Jan 11, 2022 News
Kaieteur News – Since “our immune system protects us by being both offensive and defensive against any invading pathogen including the coronavirus,” Emergency Medicine Specialist, Dr. Zulfikar Bux, is advocating for persons to ensure, as far as possible, that their immune system is in “tip top shape and ready to battle.”
Dr. Bux’s viewpoint was forthcoming in his most recent column, on Sunday, in which he noted that a strong immune system can help an individual to overcome the very contagious COVID-19 variant, Omicron, before it can multiply and wreak havoc.
To achieve a robust immune system, Dr. Bux, who heads the fast-pace Emergency Room at the Georgetown Public Hospital Corporation, recommended some tactical measures that “have been proven by science to be beneficial to our body against COVID-19.”
He listed eating healthy, getting sufficient rest, minimising stress levels, optimal exercise and daily intake of Vitamins C, D and Zinc. These measures, however, should not take away from adherence to other safeguards including vaccination and subsequent booster shots.
Stressing the importance of booster shots, he said, “Evidence has emerged which shows persons who have taken their booster being 40 times less likely to have symptoms if they get exposed to Omicron.”
The booster vaccine, he went on to explain, is a way to prime the immune system so that it has antibodies that are efficient in detecting the virus and eradicating it before it can spread and cause more severe disease. Those who were recently vaccinated with two doses, according to Dr. Bux, will get similar effects in about three months following their second dose.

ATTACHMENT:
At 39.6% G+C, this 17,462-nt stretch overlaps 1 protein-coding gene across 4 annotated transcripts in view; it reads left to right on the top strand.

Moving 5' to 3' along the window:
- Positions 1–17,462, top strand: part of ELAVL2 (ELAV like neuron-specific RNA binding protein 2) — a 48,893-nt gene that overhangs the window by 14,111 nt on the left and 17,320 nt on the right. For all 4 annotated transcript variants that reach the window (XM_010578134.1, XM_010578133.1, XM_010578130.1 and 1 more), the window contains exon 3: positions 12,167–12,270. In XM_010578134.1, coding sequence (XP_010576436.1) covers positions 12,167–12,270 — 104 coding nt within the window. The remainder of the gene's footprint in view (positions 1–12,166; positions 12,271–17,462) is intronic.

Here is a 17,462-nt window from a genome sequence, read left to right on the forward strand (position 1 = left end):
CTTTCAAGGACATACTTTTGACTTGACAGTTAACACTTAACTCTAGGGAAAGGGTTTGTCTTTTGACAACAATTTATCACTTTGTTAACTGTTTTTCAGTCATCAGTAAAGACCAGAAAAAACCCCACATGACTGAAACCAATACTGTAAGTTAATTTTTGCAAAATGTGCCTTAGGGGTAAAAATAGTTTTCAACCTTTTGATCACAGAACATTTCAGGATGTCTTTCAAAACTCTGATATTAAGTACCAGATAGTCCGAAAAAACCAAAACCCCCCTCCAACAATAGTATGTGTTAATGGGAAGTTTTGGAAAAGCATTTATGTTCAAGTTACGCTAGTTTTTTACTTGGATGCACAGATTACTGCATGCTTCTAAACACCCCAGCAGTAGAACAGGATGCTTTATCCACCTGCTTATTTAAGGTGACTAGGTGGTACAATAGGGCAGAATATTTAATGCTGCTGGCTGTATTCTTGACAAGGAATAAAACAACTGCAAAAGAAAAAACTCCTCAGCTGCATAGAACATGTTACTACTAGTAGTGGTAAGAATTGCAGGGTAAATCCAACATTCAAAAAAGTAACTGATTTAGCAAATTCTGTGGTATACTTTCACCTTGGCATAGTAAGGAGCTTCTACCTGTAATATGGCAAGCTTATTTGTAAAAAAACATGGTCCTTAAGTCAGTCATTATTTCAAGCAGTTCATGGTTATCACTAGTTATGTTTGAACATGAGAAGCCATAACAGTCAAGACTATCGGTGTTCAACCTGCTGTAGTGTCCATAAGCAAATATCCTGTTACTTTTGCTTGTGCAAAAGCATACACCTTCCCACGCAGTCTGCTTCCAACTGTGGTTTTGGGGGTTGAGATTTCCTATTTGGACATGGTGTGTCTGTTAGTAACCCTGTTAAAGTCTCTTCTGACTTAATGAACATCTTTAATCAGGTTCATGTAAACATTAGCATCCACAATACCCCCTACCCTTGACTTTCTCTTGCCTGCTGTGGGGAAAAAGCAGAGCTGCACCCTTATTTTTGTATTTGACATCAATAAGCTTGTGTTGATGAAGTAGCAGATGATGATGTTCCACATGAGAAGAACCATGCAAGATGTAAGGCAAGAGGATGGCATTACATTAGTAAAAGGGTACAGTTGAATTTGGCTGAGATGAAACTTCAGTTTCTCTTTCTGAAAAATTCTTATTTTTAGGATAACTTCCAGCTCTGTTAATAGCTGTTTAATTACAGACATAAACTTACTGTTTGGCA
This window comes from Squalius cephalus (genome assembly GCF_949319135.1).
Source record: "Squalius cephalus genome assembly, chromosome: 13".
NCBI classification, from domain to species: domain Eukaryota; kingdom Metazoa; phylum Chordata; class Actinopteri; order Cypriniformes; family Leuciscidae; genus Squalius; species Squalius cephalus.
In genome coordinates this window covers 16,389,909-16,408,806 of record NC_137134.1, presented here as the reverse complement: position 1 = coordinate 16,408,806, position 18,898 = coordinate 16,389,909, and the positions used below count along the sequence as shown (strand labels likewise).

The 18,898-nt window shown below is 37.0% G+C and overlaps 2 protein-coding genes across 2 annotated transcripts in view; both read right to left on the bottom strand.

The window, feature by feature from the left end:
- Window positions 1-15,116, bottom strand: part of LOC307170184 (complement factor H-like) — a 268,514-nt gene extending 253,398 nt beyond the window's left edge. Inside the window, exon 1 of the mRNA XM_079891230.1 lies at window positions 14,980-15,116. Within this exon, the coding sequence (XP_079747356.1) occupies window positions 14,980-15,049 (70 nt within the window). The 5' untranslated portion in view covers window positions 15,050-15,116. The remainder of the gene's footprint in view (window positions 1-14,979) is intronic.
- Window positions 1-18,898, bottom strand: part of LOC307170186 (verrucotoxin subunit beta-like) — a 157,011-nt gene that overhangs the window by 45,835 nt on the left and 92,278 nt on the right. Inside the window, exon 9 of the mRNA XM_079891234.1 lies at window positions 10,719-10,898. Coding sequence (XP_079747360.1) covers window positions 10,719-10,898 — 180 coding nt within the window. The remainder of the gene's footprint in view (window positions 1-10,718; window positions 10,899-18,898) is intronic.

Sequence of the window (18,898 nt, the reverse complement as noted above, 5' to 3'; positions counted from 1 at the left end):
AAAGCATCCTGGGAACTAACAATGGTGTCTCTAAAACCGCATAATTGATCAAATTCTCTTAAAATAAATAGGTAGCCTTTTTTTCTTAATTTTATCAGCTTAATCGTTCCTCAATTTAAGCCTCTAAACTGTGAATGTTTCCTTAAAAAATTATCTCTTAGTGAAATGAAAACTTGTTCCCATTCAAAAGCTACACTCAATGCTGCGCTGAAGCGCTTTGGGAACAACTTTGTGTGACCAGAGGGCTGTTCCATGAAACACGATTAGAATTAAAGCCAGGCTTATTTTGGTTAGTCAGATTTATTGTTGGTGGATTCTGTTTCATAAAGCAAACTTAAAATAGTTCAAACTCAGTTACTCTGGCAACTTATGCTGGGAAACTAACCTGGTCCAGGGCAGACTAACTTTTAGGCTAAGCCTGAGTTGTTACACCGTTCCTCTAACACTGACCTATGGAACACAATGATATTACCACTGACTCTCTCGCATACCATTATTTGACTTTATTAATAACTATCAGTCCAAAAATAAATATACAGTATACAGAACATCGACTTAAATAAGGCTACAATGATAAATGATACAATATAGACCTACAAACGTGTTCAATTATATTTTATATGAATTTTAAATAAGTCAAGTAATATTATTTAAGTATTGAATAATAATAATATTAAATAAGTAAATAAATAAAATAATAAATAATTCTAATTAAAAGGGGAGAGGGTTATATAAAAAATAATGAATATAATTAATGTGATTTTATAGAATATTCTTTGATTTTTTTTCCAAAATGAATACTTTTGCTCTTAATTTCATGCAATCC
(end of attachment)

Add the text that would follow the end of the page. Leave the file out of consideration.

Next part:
However, the protection from Omicron, he related, drops below 50 percent for those who had a two-dose vaccine, with their last dose being more than six months ago. But, according to the doctor, they will still have sufficient protection that will decrease the likelihood of getting a severe infection from Omicron.
As such, he said, “the unvaccinated are the persons who are at higher risk of getting severely infected or dying from Omicron.” Omicron, he noted, is airborne and remains in the air longer than any previous variant of the coronavirus and is said to be the most infectious form thus far. But there is no need to panic, as Dr. Bux is convinced that “we can decrease our chance of being exposed to it by interacting in the environments where science has shown that the coronavirus will dissipate quickly and not linger around for us to come in contact with it.”
He was at the time alluding to spaces with good draft/airflow that will quickly dissipate the virus, open spaces that will ensure the virus cannot concentrate in large amounts, spaces where there is the smallest amount of persons being together and being in a closed space with others for the shortest duration possible.
Another crucial safeguard that has long been endorsed by Dr. Bux is the wearing of masks. “I think we all know by now how important masks are against the spread of the coronavirus…given the large concentrations of Omicron circulating, masks are even more important than previously to ensure you are either not exposed or you are exposed to the least possible dose of Omicron,” said the Emergency Medicine Specialist. But, according to him, cloth masks alone may not offer sufficient enough protection against Omicron. He suggested, moreover, that a cloth mask be used along with a surgical mask. “Surgical masks do offer some protection but the protection levels are higher when everyone around you also has one on. N95 masks remain the gold standard for protection but they are difficult to have on all day especially if you are not trained to use them,” Dr. Bux added.
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